In the numbers-obsessed sport of baseball, statistics don't merely record what players, managers, and owners have done. Properly understood, they can tell us how the teams we root for could employ better strategies, put more effective players on the field, and win more games. The revolution in baseball statistics that began in the 1970s is a controversial subject that prof...more In the numbers-obsessed sport of baseball, statistics don't merely record what players, managers, and owners have done. Properly understood, they can tell us how the teams we root for could employ better strategies, put more effective players on the field, and win more games. The revolution in baseball statistics that began in the 1970s is a controversial subject that professionals and fans alike argue over without end. Despite this fundamental change in the way we watch and understand the sport, no one has written the book that reveals, across every area of strategy and management, how the best practitioners of statistical analysis in baseball-people like Bill James, Billy Beane, and Theo Epstein-think about numbers and the game. Baseball Between the Numbers is that book. In separate chapters covering every aspect of the game, from hitting, pitching, and fielding to roster construction and the scouting and drafting of players, the experts at Baseball Prospectus examine the subtle, hidden aspects of the game, bring them out into the open, and show us how our favorite teams could win more games. This is a book that every fan, every follower of sports radio, every fantasy player, every coach, and every player, at every level, can learn from and enjoy.
One player, one election, an avalanche of controversy. That's the beauty of baseball. The game--its players, its teams, its history--inspires so much passion, so much heated debate, so many fun arguments. Those arguments form the crux of Baseball Prospectus' soon-to-be-released book, Baseball Between the Numbers. Deep into the offseason, long after the winter meetings but still weeks before pitchers and catchers report, the Hall of Fame debate suddenly gave fans a jolt of interest. On Tuesday, the Baseball Writers Association of America announced its voting for the Baseball Hall of Fame's Class of 2006. The entire class consisted of just one player, Bruce Sutter. "Finally!" yelled Sutter supporters. A late-inning force in the 1970s and '80s, Sutter was a star for the Chicago Cubs and St. Louis Cardinals, helping to define a new role for the ace reliever. From 1977 to 1985, Sutter averaged more than 30 saves a season. He won a Cy Young Award, was a perennial contender for the Rolaids Award given to the game's best relief pitcher, and provided late-inning assurance to his teams for about a decade. As if that weren't enough, Sutter also helped pioneer the split-fingered fastball, turning the vanishing pitch into a deadly weapon that would change the face of pitching in the 1980s. "You gotta be kidding me!" came from the cry from outraged fans and critics. Sutter's career was too short to be Hall of Fame-worthy. No player deserves to make the Hall based on just eight strong seasons. Sutter helped shepherd in an era in which top relievers had it much easier than their predecessors, pitching fewer innings and more often waiting for a ninth-inning lead before coming out to pitch.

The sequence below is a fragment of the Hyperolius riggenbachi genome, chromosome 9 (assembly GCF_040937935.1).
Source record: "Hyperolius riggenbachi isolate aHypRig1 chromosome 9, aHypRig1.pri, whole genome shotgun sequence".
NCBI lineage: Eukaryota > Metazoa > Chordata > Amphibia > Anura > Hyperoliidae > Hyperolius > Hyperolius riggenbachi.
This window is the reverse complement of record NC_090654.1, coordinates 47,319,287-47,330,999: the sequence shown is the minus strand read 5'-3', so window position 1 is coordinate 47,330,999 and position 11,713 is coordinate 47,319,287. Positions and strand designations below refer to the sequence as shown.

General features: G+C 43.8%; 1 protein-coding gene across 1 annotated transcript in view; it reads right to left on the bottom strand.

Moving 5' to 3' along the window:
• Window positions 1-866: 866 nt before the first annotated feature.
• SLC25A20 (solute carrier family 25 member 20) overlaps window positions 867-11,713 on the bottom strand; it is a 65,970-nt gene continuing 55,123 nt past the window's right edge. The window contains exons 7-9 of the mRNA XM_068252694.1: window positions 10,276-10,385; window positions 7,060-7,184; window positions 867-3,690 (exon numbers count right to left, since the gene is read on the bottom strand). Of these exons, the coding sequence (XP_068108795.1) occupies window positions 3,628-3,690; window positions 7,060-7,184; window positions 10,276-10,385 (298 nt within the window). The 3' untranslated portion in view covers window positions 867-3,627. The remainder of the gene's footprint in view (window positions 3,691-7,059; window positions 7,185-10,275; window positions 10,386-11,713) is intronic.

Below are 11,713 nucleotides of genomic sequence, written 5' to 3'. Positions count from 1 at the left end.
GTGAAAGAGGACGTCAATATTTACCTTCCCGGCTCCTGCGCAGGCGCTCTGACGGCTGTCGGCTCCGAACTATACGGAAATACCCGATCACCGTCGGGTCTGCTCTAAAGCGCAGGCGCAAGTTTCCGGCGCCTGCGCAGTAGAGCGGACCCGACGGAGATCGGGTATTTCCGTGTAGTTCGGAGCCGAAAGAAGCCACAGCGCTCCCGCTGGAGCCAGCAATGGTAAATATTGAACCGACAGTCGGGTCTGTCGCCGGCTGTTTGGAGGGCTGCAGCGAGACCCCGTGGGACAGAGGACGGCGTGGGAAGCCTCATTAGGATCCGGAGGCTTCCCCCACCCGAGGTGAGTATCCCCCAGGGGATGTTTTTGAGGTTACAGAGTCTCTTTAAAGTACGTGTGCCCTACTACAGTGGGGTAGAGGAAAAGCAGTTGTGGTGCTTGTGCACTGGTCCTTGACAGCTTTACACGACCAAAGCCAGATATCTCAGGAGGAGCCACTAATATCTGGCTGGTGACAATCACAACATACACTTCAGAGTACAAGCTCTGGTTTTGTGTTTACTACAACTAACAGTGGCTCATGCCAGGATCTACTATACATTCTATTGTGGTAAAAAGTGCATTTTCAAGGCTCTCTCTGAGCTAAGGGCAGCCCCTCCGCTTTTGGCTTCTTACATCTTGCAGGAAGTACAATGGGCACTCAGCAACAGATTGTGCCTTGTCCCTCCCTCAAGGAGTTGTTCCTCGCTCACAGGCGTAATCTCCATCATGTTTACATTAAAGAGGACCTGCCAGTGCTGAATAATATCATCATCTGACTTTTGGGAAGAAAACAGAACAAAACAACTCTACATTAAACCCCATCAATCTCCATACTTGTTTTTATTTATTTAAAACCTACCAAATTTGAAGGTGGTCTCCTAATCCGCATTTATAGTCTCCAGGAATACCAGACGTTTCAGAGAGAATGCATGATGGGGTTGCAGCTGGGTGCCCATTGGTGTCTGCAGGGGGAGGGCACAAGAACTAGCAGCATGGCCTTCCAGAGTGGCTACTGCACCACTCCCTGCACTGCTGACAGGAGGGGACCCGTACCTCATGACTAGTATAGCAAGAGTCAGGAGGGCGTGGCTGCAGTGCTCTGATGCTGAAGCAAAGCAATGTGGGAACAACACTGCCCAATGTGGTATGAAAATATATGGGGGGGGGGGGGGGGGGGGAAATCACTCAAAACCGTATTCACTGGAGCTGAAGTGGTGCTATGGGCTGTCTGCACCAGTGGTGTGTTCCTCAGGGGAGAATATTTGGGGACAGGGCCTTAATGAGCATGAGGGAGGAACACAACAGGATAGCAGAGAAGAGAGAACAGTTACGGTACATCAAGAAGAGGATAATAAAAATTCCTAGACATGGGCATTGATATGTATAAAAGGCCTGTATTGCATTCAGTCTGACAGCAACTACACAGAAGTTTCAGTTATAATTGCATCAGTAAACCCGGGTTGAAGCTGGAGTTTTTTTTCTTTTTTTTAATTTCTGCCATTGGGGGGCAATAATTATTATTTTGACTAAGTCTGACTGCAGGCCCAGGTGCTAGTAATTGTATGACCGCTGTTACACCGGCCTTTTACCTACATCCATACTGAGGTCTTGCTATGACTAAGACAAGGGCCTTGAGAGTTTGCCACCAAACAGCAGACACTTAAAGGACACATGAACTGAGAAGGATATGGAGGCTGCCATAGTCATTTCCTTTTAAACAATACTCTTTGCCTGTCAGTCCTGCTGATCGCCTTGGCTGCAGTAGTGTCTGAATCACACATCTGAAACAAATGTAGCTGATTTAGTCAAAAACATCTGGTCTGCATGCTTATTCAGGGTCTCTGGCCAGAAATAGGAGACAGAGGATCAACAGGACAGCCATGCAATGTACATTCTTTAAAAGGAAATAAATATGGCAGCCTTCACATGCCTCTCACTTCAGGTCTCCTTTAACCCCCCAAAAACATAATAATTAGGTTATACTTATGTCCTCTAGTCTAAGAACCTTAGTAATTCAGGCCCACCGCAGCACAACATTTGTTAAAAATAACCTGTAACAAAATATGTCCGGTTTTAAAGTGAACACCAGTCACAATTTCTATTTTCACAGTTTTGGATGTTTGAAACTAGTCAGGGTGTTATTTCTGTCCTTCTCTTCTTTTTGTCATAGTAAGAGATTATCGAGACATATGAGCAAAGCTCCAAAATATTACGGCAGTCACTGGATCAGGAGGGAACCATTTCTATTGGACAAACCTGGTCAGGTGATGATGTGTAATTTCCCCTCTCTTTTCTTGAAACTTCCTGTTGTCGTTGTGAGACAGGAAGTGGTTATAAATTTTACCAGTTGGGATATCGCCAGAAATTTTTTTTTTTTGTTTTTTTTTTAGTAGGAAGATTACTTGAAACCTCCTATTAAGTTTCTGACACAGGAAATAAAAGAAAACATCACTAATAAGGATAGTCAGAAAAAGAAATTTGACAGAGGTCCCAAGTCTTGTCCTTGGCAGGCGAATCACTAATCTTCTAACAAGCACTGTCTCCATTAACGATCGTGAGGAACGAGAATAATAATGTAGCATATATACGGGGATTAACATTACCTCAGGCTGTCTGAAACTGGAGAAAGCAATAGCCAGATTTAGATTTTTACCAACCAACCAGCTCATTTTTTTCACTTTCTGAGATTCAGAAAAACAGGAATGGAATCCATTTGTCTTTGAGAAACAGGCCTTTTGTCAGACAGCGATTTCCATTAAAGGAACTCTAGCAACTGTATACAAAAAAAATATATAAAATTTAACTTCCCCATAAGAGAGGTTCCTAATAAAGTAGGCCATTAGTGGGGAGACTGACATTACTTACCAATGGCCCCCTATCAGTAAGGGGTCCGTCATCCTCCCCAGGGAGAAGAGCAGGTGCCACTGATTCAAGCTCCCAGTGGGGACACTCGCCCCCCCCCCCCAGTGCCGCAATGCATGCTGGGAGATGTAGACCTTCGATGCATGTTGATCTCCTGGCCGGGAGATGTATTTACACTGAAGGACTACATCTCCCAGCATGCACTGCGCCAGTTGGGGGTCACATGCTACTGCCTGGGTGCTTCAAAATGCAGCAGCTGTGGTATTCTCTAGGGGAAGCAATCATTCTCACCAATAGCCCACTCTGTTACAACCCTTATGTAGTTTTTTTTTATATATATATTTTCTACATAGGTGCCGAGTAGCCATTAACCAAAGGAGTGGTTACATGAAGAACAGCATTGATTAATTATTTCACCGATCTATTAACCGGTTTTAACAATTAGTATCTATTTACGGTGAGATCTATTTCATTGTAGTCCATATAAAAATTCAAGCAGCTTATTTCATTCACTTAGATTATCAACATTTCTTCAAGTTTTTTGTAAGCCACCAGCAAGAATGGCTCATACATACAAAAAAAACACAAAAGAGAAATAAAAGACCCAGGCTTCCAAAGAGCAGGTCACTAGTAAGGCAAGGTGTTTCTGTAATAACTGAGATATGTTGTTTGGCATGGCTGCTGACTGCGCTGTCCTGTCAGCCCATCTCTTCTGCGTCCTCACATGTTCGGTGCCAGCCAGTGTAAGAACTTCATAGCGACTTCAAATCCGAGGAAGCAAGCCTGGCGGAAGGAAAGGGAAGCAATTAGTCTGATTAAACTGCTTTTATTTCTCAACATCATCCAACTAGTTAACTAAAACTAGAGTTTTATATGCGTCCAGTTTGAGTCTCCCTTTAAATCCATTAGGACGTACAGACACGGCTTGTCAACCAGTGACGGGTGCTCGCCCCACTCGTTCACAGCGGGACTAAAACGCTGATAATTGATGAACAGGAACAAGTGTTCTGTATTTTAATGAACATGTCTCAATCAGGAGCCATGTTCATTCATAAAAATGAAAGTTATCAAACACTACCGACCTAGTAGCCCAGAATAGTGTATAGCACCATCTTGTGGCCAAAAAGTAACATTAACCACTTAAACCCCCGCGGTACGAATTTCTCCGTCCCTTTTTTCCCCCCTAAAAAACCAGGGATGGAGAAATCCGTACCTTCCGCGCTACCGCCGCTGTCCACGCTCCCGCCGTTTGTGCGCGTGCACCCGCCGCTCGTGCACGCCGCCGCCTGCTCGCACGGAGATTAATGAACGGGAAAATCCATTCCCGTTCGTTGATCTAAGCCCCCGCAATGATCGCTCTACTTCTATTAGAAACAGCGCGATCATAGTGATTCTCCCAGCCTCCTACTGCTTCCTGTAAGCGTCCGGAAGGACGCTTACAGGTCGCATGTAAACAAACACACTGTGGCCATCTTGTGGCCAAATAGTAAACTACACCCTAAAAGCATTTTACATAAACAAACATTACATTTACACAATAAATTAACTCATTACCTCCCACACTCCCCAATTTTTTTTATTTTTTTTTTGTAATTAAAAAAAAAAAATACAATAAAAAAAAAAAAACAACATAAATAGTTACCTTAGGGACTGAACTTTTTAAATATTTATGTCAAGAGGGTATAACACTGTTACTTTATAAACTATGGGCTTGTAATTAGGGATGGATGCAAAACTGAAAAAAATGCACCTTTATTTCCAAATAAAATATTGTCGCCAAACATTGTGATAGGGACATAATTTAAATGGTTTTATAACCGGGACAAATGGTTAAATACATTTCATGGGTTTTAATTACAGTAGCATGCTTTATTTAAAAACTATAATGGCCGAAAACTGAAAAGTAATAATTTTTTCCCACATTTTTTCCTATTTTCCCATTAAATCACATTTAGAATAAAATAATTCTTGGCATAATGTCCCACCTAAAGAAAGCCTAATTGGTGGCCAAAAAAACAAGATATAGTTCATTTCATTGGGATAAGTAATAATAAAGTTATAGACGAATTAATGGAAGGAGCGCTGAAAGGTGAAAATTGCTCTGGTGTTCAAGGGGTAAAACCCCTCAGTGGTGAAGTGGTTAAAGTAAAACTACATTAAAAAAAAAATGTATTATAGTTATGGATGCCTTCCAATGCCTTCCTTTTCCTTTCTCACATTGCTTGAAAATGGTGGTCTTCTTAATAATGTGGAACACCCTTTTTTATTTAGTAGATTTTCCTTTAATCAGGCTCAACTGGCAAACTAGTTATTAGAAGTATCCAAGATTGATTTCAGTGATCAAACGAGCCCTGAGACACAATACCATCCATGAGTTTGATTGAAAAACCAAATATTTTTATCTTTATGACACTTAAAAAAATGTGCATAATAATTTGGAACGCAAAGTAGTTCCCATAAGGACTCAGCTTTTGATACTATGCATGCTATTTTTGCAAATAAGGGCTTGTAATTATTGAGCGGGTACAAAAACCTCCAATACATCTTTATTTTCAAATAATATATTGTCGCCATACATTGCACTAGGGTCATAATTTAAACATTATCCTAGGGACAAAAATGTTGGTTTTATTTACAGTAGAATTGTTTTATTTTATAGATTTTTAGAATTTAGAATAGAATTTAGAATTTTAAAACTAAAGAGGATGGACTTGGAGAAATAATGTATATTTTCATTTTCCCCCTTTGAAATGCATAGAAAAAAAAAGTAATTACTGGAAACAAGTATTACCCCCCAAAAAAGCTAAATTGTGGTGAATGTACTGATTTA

Rich Gossage's career started earlier, covered a more demanding era, lasted far longer and included more impressive numbers--yet on the same ballot as Sutter, Gossage was denied. Sutter, it could be argued, was no better than Lee Smith, Dan Quisenberry and other relief aces of the time. His induction would lower the bar for Hall of Fame induction, making it a sad day for Cooperstown enthusiasts and baseball purists. Baseball Between the Numbers covers 29 seminal baseball debates that will get both casual fans and hard-core statheads whipped into a frenzy. The book includes the chapter "Are Teams Letting Their Closers Go to Waste?", which tackles the very topic that sparked huge differences of opinion in SutterGate. Following in the tradition of John Thorn and Pete Palmer's "The Hidden Game of Baseball," the work of Bill James and other influential thinkers, Baseball Between the Numbers brings new analytical tools to bear, with BP's unique writing style adding a twist. Some topics will strike a nerve. "Is Barry Bonds Better Than Babe Ruth?" asks tough questions about baseball before integration, baseball after the offensive explosion of the 1990s, and the challenges of comparing players across eras. Other topics will be new to even the savviest readers. "Is Alex Rodriguez Overpaid?" takes a close look at the marginal value of ballplayers, using new metrics and arguments to explore one of the biggest challenges facing all major-league teams. "What If Rickey Henderson Had Pete Incaviglia's Legs?" shines a light on baserunning, a hidden part of the game that could be exploited by a shrewd general manager. "Why Doesn't Billy Beane's S*** Work in the Playoffs?" discards previous attempts to examine playoff baseball and starts with a clean slate, looking for answers to the vexing predicament that has haunted the Oakland A's, Atlanta Braves, Houston Astros and other frequent playoff participants that have fallen short of the big prize. Since this is a Baseball Prospectus publication, you'll know to expect plenty of numerical analysis in breaking down these debates and finding answers. At the same time, we merely use numbers as our framework for these answers. In a real sense, it's not arriving at those answers that is most important, but the journey, the way of thinking and the process you use to get there that leads to real understanding. It's the process of learning to think critically about the game that defines this book, and in a broader sense defines our experiences as avid fans of the game. It's the baseball between the numbers that we seek.